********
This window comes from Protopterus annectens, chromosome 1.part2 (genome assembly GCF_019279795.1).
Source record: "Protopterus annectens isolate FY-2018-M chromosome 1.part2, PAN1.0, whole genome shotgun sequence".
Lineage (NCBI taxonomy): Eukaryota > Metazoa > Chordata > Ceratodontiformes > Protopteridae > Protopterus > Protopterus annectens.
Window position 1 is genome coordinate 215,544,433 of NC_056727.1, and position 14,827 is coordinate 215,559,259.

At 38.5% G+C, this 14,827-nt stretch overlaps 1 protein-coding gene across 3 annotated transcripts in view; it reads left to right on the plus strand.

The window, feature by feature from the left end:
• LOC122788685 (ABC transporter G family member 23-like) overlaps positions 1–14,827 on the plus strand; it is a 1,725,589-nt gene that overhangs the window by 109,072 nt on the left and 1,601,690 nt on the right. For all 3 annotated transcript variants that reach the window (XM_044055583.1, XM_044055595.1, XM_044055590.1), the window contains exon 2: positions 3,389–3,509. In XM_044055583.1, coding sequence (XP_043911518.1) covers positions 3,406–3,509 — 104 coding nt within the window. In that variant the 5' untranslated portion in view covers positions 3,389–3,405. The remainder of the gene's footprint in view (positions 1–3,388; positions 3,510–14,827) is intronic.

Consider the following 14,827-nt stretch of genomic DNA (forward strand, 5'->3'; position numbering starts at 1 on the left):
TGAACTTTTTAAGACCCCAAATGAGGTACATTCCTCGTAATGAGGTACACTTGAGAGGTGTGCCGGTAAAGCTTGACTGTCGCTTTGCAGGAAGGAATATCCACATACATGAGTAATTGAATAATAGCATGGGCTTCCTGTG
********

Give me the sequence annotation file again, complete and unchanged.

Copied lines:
This window comes from Protopterus annectens, chromosome 1.part2 (genome assembly GCF_019279795.1).
Source record: "Protopterus annectens isolate FY-2018-M chromosome 1.part2, PAN1.0, whole genome shotgun sequence".
Lineage (NCBI taxonomy): Eukaryota > Metazoa > Chordata > Ceratodontiformes > Protopteridae > Protopterus > Protopterus annectens.
Window position 1 is genome coordinate 215,544,433 of NC_056727.1, and position 14,827 is coordinate 215,559,259.

At 38.5% G+C, this 14,827-nt stretch overlaps 1 protein-coding gene across 3 annotated transcripts in view; it reads left to right on the plus strand.

The window, feature by feature from the left end:
• LOC122788685 (ABC transporter G family member 23-like) overlaps positions 1–14,827 on the plus strand; it is a 1,725,589-nt gene that overhangs the window by 109,072 nt on the left and 1,601,690 nt on the right. For all 3 annotated transcript variants that reach the window (XM_044055583.1, XM_044055595.1, XM_044055590.1), the window contains exon 2: positions 3,389–3,509. In XM_044055583.1, coding sequence (XP_043911518.1) covers positions 3,406–3,509 — 104 coding nt within the window. In that variant the 5' untranslated portion in view covers positions 3,389–3,405. The remainder of the gene's footprint in view (positions 1–3,388; positions 3,510–14,827) is intronic.

Consider the following 14,827-nt stretch of genomic DNA (forward strand, 5'->3'; position numbering starts at 1 on the left):
TGAACTTTTTAAGACCCCAAATGAGGTACATTCCTCGTAATGAGGTACACTTGAGAGGTGTGCCGGTAAAGCTTGACTGTCGCTTTGCAGGAAGGAATATCCACATACATGAGTAATTGAATAATAGCATGGGCTTCCTGTG